You are herePro Publica: Backgrounder: Behind the Battle Over Hidden Debit Card Fees

Pro Publica: Backgrounder: Behind the Battle Over Hidden Debit Card Fees


March 21, 2011- A provision within the financial reform bill that would regulate debit card transaction fees could be postponed by a year or two following fierce objections from banks. Specifically, banks large and small are objecting to a Fed proposal to limit what are known as interchange fees — the fees they collect from merchants every time a customer uses a bank-issued debit card to make a purchase.

Lawmakers in both houses of Congress last week drafted legislation to postpone writing new debit interchange rules for one to two years. According to Dodd-Frank, the rules were supposed to be finalized by April 21 and to go into effect by July 21.

Consumer groups have decried the delay, saying it would postpone much-needed reform to a system that is “uncompetitive, non-transparent and harmful to consumers [1]” [PDF]. At the same time, these groups voiced concerns that if interchange reform passes, banks will levy other charges on consumers — something many banks have warned they may do.

Given the controversy, we’re taking a closer look at how interchange works and what’s at stake for banks, for businesses and for consumers.

How Interchange Works

Many consumers are only vaguely aware of the existence of the interchange fees—or “swipe fees”—but they’re still paying for them because the costs are ultimately passed on to consumers [2] in the form of higher retail prices. The fees often cause retailers to offer discounts for cash or set minimums for credit and debit purchases.

Aside from the argument that paying with plastic is convenient for both consumers and merchants, the justification for interchange fees is partly that banks assume some risk [3] in these transactions, particularly with credit purchases. But because debit transactions are simpler—a matter of moving money from one account to another [4]—some have argued that debit interchange fees are unjustifiably high.

The Dodd-Frank financial reform bill takes aim at only these debit interchange fees. It tasked the Federal Reserve with adopting standards to determine whether interchange fees are “reasonable and proportional” to the cost of processing the transaction.

What the Fed came up with was a plan [5] [PDF] to cap debit interchange fees at 12 cents per transaction—a proposal that banks appear to uniformly hate [6]. They currently get about 1 to 2 percent of each debit transaction, which averages out to about 44 cents [7].

The exact numbers are squishy here and are negotiated between merchants and payment networks like Visa and Mastercard, but generally fees for credit cards are higher than for debit cards—and they get even higher if the cards have fancy reward programs. (The card networks also collect their own “network fees [8]” from merchants, which they keep, but as the New York Times has noted, those fees are smaller, and they’re not particularly controversial.)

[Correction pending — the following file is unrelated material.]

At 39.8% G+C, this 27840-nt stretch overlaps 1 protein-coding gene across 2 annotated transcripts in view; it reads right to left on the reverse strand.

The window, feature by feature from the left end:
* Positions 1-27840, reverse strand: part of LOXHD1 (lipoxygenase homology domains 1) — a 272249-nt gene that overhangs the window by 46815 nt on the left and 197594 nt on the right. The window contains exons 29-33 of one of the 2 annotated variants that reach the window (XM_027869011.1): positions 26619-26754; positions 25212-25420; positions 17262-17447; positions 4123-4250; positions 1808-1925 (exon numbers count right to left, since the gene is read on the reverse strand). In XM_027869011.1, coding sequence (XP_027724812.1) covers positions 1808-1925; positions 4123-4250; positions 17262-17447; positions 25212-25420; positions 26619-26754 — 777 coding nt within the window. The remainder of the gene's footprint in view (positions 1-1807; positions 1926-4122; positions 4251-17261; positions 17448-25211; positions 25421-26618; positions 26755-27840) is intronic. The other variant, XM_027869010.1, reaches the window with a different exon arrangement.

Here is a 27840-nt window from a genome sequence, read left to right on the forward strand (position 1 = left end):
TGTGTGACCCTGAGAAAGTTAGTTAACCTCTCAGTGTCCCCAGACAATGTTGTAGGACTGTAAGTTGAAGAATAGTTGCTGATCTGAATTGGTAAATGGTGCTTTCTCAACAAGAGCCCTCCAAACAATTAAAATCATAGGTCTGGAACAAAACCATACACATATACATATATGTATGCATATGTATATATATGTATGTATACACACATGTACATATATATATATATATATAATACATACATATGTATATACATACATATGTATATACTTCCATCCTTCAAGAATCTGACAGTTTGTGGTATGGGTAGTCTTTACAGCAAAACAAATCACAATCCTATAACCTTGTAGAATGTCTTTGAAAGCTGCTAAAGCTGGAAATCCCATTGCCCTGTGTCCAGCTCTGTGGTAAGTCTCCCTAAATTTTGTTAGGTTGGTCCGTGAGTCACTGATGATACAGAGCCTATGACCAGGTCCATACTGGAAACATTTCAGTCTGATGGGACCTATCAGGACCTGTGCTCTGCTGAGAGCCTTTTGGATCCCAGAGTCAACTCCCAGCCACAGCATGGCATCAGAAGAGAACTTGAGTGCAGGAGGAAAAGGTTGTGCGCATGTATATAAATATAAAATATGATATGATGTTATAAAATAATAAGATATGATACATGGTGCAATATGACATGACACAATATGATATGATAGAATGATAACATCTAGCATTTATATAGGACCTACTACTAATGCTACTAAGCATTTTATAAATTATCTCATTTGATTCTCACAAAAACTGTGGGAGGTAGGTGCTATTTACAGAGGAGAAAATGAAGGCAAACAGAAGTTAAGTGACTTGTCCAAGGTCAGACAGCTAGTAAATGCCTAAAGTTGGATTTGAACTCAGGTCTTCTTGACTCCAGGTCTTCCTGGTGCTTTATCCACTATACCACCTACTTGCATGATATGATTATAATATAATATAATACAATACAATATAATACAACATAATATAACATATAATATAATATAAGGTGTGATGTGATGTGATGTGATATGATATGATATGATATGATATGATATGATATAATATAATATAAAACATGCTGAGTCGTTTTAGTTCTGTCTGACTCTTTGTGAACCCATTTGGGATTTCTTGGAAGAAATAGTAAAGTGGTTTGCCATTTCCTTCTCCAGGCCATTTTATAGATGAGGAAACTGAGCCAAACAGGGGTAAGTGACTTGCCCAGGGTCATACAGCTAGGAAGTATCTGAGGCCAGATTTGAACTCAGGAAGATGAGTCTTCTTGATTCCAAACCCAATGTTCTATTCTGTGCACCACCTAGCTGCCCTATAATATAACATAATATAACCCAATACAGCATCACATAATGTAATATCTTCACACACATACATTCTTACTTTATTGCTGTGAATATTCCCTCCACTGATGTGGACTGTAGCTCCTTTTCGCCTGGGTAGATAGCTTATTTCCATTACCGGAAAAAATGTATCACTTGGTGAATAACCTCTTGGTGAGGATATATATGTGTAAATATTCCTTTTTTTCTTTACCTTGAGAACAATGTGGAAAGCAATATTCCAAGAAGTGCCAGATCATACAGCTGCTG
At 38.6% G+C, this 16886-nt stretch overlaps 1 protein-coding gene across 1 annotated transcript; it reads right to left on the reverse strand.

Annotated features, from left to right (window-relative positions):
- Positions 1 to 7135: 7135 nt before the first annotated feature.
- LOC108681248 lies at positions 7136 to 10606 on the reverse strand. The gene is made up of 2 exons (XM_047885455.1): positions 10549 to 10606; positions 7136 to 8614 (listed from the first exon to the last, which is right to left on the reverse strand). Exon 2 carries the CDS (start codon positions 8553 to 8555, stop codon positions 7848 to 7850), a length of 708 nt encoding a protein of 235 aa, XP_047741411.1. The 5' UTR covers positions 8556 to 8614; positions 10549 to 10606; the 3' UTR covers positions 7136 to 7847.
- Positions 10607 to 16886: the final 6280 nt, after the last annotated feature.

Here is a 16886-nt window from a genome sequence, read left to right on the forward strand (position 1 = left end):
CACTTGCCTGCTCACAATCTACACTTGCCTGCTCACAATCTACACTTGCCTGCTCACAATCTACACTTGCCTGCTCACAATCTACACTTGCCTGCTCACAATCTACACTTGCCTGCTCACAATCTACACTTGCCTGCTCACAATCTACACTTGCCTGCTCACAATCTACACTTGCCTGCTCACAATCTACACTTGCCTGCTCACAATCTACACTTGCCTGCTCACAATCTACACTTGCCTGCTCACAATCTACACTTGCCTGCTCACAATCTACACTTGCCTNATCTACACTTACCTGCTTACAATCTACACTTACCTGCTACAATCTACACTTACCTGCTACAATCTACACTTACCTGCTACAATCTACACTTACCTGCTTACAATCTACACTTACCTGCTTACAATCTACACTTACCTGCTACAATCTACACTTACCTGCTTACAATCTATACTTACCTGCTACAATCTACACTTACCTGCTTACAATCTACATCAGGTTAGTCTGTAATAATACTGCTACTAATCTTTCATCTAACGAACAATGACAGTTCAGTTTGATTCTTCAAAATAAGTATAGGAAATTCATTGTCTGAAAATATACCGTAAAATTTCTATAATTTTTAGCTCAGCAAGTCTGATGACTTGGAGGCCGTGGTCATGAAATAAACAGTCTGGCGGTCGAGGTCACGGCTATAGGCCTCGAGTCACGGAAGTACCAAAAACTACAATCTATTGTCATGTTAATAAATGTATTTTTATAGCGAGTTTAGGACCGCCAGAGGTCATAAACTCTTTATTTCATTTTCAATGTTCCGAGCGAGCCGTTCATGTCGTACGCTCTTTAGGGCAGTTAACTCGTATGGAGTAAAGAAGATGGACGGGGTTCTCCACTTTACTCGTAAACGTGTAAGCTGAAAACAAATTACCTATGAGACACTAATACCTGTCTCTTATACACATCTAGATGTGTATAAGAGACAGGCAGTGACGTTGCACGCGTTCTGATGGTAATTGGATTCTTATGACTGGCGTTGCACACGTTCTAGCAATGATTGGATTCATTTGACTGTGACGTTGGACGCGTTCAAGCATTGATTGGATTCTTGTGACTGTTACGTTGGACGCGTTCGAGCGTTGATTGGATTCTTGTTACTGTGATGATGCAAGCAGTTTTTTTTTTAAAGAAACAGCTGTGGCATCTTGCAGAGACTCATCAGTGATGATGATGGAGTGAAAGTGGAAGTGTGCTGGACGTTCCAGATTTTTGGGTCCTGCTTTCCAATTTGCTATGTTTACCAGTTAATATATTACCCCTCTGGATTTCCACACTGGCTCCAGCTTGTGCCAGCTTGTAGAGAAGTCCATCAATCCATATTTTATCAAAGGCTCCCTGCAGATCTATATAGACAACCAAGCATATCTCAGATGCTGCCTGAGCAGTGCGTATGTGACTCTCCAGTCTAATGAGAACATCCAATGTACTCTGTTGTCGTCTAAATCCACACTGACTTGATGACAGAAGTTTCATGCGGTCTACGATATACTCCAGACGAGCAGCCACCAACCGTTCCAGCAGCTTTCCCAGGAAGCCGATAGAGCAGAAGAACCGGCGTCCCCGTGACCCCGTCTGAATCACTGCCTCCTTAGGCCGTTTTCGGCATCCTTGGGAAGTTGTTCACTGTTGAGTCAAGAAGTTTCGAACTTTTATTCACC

Some have pointed out that this means merchants—and customers, in the form of higher prices—essentially subsidize the purchases and perks of card-users [9]. According to an analysis released last year [10] [PDF] by the Boston Federal Reserve, such subsidies average more than $1,000 for card-using households each year.

It’s also worth noting that debit card payments with PIN numbers are less costly for merchants than debit card payments with signatures. The larger fees are why some banks have tried to encourage customers to use signature debit instead of entering their PINs, even though PIN transactions are more secure [11] and cost businesses less.

The debit transaction themselves, as the Washington Post has pointed out, only cost a few pennies each to conduct [12] if you don’t count the infrastructure costs. (As it happens, the Fed isn’t counting infrastructure costs in calculating the fee cap. Costs like network connectivity or overhead costs, “cannot be attributed to any particular transaction, given that they could not be avoided if any particular transaction did not occur [13],” Federal Reserve Governor Sarah Bloom Raskin testified last month.)

As Reuters columnist Antony Currie points out in his handy FAQ [14], Visa Europe has capped its debit card interchange fees at 0.2 percent of each transaction, and U.S. interchange rates currently average about six times that.

FULL STORY HERE:

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